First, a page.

Australian names in use by professional teams

 

Tasmanian Tigers (Cricket) Not forgotten

Vic Bushrangers (Cricket) Get the helmets on

SA Redbacks (Cricket) Got some bite

The Kangaroos ( Footy, league) On the hop

The Wallabies (Union)

NSW Waratahs (Union) Flowering

ACT Brumbies ( Union) The bush capital

Boomers (Basketball) -

Cairns Taipans (Basketball) - Got some venom

 

 

Generic names

Parramatta Eels - (League ) One for the bottom feeders

Cronulla Sharks (League) Blood in the water

Collingwood Magpies (Footy) This one will hit you from behind

Adelaide Crows ( Footy) As the crow flies, players fly away

West Coast Eagles (Footy) Flying high

Central Coast Mariners (Soccer) - From across the seas

Western Sydney Wanderers (Soccer) Gone walkabout to Parramatta Stadium

Melbourne Rebels (Union) A place for the private school boys to break some rules

Queensland Reds (Union) That's whathappens if you spend too much time in the Queensland sun

Odd names in use

Perth Glory (Soccer) - Glory holes?

Sydney FC (Soccer)- Might have been an attempt to copy the web address of a footy club, or perhaps creating a moniker was beyond them

Queensland Roar (Soccer) - At least the two year olds can have fun making noises

Melbourne Victory (Soccer) - Perhaps they didn't want fans to think they aspired to be Melbourne Nil-all Draw

Western Force (Union) - Going to the dark side

Port Adelaide Power - Powering down

Melbourne Storm (League) - Dreary name that hasn't taken Melbourne by storm

Sydney Swans (Footy) - One for the ballerinas

Saint Kilda Saints (Footy) - About as much imagination as Sydney FC

The Allies (Footy) - Gearing up for the Axis of evil

The Big V (Footy) - For some, a big letter compensates for being a small state

Adelaide 36s (Basketball) - Since they wanted to name themselves after a number, 69s might have held more emotional appeal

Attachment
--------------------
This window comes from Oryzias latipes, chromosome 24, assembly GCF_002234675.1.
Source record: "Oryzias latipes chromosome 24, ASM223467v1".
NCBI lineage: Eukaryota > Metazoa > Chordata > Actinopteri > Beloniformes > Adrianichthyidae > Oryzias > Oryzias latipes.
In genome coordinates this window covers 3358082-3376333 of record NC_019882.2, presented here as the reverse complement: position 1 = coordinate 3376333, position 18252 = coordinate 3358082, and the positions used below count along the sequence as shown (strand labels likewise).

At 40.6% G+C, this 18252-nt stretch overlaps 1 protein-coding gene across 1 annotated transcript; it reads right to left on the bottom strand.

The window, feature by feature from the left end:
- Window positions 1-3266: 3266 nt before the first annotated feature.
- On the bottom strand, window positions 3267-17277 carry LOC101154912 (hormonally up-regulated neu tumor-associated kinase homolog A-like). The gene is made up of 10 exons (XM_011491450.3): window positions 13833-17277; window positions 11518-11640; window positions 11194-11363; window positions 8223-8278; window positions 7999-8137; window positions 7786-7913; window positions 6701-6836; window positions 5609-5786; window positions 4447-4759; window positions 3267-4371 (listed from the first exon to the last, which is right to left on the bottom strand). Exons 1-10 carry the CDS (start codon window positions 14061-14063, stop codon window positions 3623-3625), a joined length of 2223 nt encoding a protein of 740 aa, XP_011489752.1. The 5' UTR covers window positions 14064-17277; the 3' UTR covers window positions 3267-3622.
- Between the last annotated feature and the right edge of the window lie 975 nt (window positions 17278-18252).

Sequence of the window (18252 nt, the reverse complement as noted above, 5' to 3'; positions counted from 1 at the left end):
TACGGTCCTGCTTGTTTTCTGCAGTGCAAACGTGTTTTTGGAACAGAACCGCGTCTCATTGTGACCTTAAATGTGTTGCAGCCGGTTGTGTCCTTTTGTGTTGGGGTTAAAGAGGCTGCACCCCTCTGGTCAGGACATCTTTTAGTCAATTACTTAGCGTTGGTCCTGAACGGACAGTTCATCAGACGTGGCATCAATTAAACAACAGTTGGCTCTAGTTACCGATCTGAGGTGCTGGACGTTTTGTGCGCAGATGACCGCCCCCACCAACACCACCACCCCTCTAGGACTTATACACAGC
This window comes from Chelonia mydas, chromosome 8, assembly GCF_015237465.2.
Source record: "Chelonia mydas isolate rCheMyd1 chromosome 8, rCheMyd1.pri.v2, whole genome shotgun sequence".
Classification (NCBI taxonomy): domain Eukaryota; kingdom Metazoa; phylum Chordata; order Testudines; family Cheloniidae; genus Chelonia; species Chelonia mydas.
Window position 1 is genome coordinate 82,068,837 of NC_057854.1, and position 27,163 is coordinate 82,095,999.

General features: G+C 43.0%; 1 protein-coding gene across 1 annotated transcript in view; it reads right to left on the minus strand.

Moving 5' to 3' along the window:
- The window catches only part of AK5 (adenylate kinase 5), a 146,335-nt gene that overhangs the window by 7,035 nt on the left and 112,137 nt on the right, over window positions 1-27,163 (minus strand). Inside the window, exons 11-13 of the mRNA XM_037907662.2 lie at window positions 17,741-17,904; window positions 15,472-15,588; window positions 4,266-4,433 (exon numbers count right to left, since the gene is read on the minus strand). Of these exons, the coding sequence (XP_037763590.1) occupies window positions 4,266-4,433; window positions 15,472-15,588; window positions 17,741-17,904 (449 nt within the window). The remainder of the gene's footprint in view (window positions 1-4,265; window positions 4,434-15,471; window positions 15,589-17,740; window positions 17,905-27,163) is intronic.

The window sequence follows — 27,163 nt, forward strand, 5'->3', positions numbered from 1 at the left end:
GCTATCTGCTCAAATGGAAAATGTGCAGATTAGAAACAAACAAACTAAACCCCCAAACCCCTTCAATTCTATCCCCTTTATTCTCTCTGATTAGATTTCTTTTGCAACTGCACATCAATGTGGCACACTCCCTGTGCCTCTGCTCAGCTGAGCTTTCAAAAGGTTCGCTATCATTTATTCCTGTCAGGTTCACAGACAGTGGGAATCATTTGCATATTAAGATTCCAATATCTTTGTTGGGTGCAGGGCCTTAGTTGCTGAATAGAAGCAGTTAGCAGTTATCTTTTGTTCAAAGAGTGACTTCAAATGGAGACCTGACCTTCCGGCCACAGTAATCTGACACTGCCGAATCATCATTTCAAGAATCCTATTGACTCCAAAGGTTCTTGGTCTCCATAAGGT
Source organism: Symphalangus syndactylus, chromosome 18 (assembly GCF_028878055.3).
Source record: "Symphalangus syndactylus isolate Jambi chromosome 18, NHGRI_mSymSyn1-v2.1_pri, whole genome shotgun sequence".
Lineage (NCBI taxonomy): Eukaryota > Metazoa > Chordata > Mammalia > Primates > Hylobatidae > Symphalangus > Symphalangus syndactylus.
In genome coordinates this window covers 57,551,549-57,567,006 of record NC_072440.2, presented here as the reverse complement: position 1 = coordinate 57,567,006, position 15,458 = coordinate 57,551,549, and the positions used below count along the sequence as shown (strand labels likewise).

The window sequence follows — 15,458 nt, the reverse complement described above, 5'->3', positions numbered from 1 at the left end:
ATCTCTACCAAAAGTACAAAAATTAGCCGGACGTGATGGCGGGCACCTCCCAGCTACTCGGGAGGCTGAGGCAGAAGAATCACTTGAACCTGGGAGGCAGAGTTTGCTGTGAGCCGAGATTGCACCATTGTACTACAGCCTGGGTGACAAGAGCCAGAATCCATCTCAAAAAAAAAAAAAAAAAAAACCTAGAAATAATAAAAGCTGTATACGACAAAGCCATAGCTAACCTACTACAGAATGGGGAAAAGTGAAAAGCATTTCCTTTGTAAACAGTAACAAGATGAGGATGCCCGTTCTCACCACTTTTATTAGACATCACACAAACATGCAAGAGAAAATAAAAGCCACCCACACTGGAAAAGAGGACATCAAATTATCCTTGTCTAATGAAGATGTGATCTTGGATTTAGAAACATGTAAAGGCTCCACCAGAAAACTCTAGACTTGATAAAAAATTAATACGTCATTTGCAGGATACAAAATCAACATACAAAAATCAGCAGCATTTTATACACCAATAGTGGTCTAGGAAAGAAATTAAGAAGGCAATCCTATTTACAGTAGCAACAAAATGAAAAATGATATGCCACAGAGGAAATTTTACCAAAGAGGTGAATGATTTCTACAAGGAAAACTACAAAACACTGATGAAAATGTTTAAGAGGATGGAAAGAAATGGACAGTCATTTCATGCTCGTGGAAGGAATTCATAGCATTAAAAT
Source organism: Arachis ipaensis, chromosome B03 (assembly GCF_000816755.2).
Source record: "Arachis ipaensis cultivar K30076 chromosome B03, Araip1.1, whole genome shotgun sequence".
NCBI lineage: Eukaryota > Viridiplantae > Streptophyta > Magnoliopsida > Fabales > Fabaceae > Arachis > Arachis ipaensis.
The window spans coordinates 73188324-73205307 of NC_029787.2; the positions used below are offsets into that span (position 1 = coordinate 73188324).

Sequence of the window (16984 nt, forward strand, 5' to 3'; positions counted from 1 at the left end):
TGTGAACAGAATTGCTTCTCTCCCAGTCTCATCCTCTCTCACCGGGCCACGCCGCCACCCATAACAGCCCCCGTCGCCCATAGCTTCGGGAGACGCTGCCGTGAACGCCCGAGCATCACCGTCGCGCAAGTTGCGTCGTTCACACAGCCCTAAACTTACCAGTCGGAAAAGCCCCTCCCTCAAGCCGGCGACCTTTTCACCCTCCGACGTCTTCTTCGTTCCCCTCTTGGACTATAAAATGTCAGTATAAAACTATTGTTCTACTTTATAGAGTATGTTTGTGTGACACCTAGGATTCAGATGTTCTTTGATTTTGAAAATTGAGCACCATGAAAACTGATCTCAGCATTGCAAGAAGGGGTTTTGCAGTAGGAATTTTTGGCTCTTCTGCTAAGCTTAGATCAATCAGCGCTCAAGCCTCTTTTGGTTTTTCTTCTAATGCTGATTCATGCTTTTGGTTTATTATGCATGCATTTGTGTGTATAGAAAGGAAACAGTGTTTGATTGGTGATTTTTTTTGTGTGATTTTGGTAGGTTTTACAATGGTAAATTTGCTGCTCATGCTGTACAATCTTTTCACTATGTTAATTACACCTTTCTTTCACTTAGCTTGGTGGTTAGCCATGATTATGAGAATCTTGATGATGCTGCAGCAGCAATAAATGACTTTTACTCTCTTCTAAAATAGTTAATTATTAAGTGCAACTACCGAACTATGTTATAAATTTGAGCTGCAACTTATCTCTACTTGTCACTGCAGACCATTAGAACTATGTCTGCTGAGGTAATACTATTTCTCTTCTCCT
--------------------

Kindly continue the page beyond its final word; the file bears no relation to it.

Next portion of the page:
Fremantle Dockers - (Footy) Wharfies didn't sound as cool as a made up word

Extinct

Canberra Cosmos (Soccer) - One from outer space

Northern Spirit (Soccer) - A spirit that just wasn't shared

South East Melbourne Magic (Basketball) - Not even Merlin could save this one

Geelong Supercats (Basketball) - If Supercats had been good, then Superdupercats would have been even better

Sydney Storm (Baseball) - A name that did not take Sydney by storm.

Gold Coast Rollers (Basketball) - Rolled over and died

Gold Coast Charges (League) - Batteries not included

Gold Coast Sea Gulls (League) - Had to scavenge for chips

Illawarra Steelers (Rugby league) Swallowed by a dragon

South Queensland Crushers (Rugby league) - Crushed under the weight of a merger

Western Reds (League)- Alliteration gone wrong

Gold Coast United (Soccer) - This one didn't unite the Gold Coast and definately not soccer.

Canberra Canons (Basketball) - Expired like a pop gun

American inspired

Perth Wildcats (Basketball) - Feral cats have lost their appeal

Nth Queensland Cowboys (League) - Australian names such as Stockmen or Jackaroos just don't seem to match it with that Texan strut